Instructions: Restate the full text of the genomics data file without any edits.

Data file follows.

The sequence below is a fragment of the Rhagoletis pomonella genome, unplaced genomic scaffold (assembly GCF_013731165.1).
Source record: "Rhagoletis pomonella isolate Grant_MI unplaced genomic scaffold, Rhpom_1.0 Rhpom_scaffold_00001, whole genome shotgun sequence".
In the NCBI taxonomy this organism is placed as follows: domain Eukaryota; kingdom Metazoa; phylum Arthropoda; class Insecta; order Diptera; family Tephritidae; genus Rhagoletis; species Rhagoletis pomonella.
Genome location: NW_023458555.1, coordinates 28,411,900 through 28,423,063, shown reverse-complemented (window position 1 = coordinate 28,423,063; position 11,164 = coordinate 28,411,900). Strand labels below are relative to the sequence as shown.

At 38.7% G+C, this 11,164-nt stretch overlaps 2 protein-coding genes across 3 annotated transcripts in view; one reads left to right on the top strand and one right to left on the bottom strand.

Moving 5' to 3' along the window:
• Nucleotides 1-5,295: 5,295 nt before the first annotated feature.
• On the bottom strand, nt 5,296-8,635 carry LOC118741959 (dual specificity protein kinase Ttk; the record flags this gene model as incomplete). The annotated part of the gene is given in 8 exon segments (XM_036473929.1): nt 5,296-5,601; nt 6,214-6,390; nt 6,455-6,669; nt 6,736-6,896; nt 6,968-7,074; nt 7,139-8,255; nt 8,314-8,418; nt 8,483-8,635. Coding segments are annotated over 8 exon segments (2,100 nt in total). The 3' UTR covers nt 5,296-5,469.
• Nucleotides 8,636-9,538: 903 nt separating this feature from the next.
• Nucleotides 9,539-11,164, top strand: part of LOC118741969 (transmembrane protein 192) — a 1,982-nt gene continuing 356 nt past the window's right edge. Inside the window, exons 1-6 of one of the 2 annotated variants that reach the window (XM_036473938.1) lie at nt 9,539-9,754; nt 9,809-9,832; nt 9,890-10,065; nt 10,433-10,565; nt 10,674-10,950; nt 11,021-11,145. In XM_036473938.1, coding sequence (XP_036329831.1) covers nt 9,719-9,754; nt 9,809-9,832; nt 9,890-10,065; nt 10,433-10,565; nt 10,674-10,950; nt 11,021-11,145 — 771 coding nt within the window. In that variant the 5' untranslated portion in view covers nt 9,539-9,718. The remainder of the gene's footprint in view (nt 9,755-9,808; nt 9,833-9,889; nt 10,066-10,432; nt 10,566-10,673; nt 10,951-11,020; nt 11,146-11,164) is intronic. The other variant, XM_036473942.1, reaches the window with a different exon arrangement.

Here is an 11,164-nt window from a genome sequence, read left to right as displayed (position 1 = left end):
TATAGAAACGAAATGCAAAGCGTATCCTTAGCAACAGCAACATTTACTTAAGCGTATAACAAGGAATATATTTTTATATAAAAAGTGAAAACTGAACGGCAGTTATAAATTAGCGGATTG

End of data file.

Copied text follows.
The sequence below is a fragment of the Rhagoletis pomonella genome, unplaced genomic scaffold (assembly GCF_013731165.1).
Source record: "Rhagoletis pomonella isolate Grant_MI unplaced genomic scaffold, Rhpom_1.0 Rhpom_scaffold_00001, whole genome shotgun sequence".
In the NCBI taxonomy this organism is placed as follows: domain Eukaryota; kingdom Metazoa; phylum Arthropoda; class Insecta; order Diptera; family Tephritidae; genus Rhagoletis; species Rhagoletis pomonella.
Genome location: NW_023458555.1, coordinates 28,411,900 through 28,423,063, shown reverse-complemented (window position 1 = coordinate 28,423,063; position 11,164 = coordinate 28,411,900). Strand labels below are relative to the sequence as shown.

At 38.7% G+C, this 11,164-nt stretch overlaps 2 protein-coding genes across 3 annotated transcripts in view; one reads left to right on the top strand and one right to left on the bottom strand.

Moving 5' to 3' along the window:
• Nucleotides 1-5,295: 5,295 nt before the first annotated feature.
• On the bottom strand, nt 5,296-8,635 carry LOC118741959 (dual specificity protein kinase Ttk; the record flags this gene model as incomplete). The annotated part of the gene is given in 8 exon segments (XM_036473929.1): nt 5,296-5,601; nt 6,214-6,390; nt 6,455-6,669; nt 6,736-6,896; nt 6,968-7,074; nt 7,139-8,255; nt 8,314-8,418; nt 8,483-8,635. Coding segments are annotated over 8 exon segments (2,100 nt in total). The 3' UTR covers nt 5,296-5,469.
• Nucleotides 8,636-9,538: 903 nt separating this feature from the next.
• Nucleotides 9,539-11,164, top strand: part of LOC118741969 (transmembrane protein 192) — a 1,982-nt gene continuing 356 nt past the window's right edge. Inside the window, exons 1-6 of one of the 2 annotated variants that reach the window (XM_036473938.1) lie at nt 9,539-9,754; nt 9,809-9,832; nt 9,890-10,065; nt 10,433-10,565; nt 10,674-10,950; nt 11,021-11,145. In XM_036473938.1, coding sequence (XP_036329831.1) covers nt 9,719-9,754; nt 9,809-9,832; nt 9,890-10,065; nt 10,433-10,565; nt 10,674-10,950; nt 11,021-11,145 — 771 coding nt within the window. In that variant the 5' untranslated portion in view covers nt 9,539-9,718. The remainder of the gene's footprint in view (nt 9,755-9,808; nt 9,833-9,889; nt 10,066-10,432; nt 10,566-10,673; nt 10,951-11,020; nt 11,146-11,164) is intronic. The other variant, XM_036473942.1, reaches the window with a different exon arrangement.

Here is an 11,164-nt window from a genome sequence, read left to right as displayed (position 1 = left end):
TATAGAAACGAAATGCAAAGCGTATCCTTAGCAACAGCAACATTTACTTAAGCGTATAACAAGGAATATATTTTTATATAAAAAGTGAAAACTGAACGGCAGTTATAAATTAGCGGATTG